Using the constituent power, the Council of Ministers’ first amendment also attacked Article 24. The revised article reads as follows:
Confiscation of property is prohibited. However, confiscation is authorized in the case of property of natural persons or corporate bodies liable for offenses against the national economy or the public treasury committed during the tyranny which ended on December 31, 1958, as well as in the case of property of the tyrant and his collaborators. No one can be deprived of his property except by competent judicial authority and for a justified cause of public utility or social interest, and always after payment of the corresponding indemnity in cash, as fixed by a court… [ref]International Commission of Jurists, Cuba and the Rule of Law, p. 87. In addition, this first amendment authorized the retroactivity of criminal law and introduced the death penalty for political causes.[/ref]
Therefore, within 14 days of taking power, the Castro regime ignored and violated constitutional process and began to chisel at fundamental property rights in the 1940 Constitution. We can now refer to Castro’s own words in criticizing the Constitutional Act of 1952 and apply his criticism to him by saying:
Here mockery reached its maximum. Not only did [the Castro regime] exercise sovereignty in order to impose upon the people a constitution without the people’s consent and to install a regime which concentrates all power in its own hands; but also … they assume the most essential attribute of sovereignty -the power to change the basic and supreme Law of the Land.
Fundamental property rights once safeguarded under the Constitution were the first to be illegally modified by the Castro regime to punish political foes and to reward friends of the revolution.
CASTRO’S “FUNDAMENTAL LAW”
The property confiscation scheme continued on February 7, 1959, when the 1940 Constitution was repealed and replaced by the Fundamental Law. The new law (like Batista’s Constitutional Act of 1952) repeated verbatim most of the articles of the 1940 Constitution. [ref]International Commission of Jurists, Cuba and the Rule of Law, p. 91.[/ref] Under the Fundamental Law, the Council of Ministers (not a popularly elected Congress) officially became the supreme legislative body and under its articles was given authority to amend the Fundamental Law, in whole or in part. [ref]International Commission of Jurists, Cuba and the Rule of Law, p. 93.[/ref] The Fundamental Law also carried forward the January 13th amendment to Article 24.
Between February 7, 1959, and August 23, 1961, the Fundamental Law itself was amended sixteen times. [ref]International Commission of Jurists, Cuba and the Rule of Law, p. 98.[/ref] Each modification made it increasingly easier for the Castro regime to exercise direct repressive action against broader groups of property owners. The second amendment of the Fundamental Law came through the adoption of the Agrarian Reform Act (ARA) of June 3, 1959. [ref]International Commission of Jurists, Cuba and the Rule of Law, p. 98. Citing Gaceta Oficial, Special Edition (June 3, 1959).[/ref]
Under the ARA, large and medium agricultural estates were taken over and converted into state farms. The ARA was challenged before the Court of Constitutional and Social Guarantees on the basis that it violated Articles 24 and 87. The ARA survived “constitutional” scrutiny by the Castro judiciary. The Court of Constitutional and Social Guarantees rejected the argument that Articles 24 and 87 were violated, by finding:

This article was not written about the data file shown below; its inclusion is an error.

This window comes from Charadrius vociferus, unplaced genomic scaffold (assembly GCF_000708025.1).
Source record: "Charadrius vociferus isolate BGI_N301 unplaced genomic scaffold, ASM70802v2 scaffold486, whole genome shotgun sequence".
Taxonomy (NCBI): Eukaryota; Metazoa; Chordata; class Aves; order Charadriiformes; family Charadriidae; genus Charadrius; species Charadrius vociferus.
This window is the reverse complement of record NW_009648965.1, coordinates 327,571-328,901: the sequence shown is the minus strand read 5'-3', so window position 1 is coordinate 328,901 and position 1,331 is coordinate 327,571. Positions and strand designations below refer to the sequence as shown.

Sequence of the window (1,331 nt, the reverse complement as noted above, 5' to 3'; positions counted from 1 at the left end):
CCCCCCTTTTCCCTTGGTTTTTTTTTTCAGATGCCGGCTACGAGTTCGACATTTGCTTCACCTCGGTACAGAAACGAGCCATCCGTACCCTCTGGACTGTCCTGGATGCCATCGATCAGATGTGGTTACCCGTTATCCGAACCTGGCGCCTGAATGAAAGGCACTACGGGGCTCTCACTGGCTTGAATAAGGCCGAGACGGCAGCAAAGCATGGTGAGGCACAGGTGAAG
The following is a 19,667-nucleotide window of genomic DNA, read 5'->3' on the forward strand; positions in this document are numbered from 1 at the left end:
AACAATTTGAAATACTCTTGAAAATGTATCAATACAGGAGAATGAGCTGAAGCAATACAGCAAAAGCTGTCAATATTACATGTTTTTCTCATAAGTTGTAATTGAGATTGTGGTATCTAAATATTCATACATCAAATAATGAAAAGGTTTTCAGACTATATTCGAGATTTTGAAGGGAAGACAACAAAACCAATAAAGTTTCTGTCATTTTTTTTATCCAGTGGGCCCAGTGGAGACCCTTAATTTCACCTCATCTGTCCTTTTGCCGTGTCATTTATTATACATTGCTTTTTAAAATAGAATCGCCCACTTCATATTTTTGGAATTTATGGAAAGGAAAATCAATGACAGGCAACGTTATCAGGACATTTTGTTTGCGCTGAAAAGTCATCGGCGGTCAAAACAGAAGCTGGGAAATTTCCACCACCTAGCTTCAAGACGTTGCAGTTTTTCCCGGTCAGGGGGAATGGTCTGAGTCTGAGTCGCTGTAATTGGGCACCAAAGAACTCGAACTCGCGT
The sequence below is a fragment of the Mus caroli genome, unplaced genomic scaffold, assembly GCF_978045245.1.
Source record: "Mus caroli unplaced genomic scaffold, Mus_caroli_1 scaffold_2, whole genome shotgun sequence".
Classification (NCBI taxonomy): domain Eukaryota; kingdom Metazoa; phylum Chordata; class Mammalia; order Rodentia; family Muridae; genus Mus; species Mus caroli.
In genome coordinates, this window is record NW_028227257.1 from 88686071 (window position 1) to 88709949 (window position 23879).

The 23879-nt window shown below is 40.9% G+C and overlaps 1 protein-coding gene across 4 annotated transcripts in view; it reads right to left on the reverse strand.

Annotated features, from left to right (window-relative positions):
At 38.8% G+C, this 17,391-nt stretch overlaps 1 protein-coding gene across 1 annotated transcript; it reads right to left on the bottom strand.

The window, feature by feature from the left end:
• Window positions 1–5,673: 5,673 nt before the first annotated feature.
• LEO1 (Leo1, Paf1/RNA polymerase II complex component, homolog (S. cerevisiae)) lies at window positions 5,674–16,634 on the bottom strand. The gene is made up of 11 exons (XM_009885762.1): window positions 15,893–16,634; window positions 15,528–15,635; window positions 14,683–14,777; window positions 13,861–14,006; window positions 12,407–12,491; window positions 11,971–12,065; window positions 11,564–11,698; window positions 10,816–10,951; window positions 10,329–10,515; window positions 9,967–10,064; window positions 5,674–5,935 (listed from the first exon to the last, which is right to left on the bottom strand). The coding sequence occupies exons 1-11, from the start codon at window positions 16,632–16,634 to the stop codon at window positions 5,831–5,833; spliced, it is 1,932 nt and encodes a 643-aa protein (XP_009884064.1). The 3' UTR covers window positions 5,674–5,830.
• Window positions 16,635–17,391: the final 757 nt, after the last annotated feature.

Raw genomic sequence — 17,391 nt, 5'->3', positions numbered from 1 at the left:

It is also the doctrine of this Court that such standards regulating the right of property cannot be invoked with regard to property falling under the special system of the agrarian reform, which is subject to special provisions laid down by the ARA which is on equal footing with the Constitution. [ref]International Commission of Jurists, Cuba and the Rule of Law, p. 99, quoting Judgment No. 45 of the Court of Constitutional and Social Guarantees.[/ref]
The court further held that “the delegates of agrarian development areas may not be denied the power to occupy property affected by the [ARA]; they are not required to apply to the organs of ordinary jurisdiction, nor are there provisions [in the ARA] for prior compensation to the owners.” [ref]International Commission of Jurists, Cuba and the Rule of Law, p. 99, quoting Judgment No. 45 of the Court of Constitutional and Social Guarantees.[/ref] Thus, with one broad pronouncement the Castro regime executed a widespread confiscation plan affecting thousands of acres of privately owned lands, all under the auspices of “agrarian reform.”
On November 22, 1959, the Council of Ministers again used the constituent power to amend Article 24. As a result of this amendment, confiscation of property from the following class of persons was permitted:
- Persons found guilty of offenses defined by law as counter-revolutionary;
- Persons evading the action of the revolutionary courts by leaving the national territory in any manner whatsoever; and
- Persons who, having left the national territory, perform conspiratorial acts abroad against the Revolutionary [ref]International Commission of Jurists, Cuba and the Rule of Law, p. 100.[/ref]
The second and third provisions were clearly aimed at the ever increasing exile community.
On July 5, 1960, Article 24 was further amended. This amendment substituted the following paragraph for the second part of the original Article 24 text:
No other natural or juridical person can be deprived of his property except by competent authority and for a cause of public utility or social or national interest. The law shall regulate the procedure for expropriation and shall establish legislation and forms of payment and shall determine the competent authority to declare the case to be of public utility or social or national interest and that expropriation is necessary. [ref]International Commission of Jurists, Cuba and the Rule of Law, p. 104.[/ref]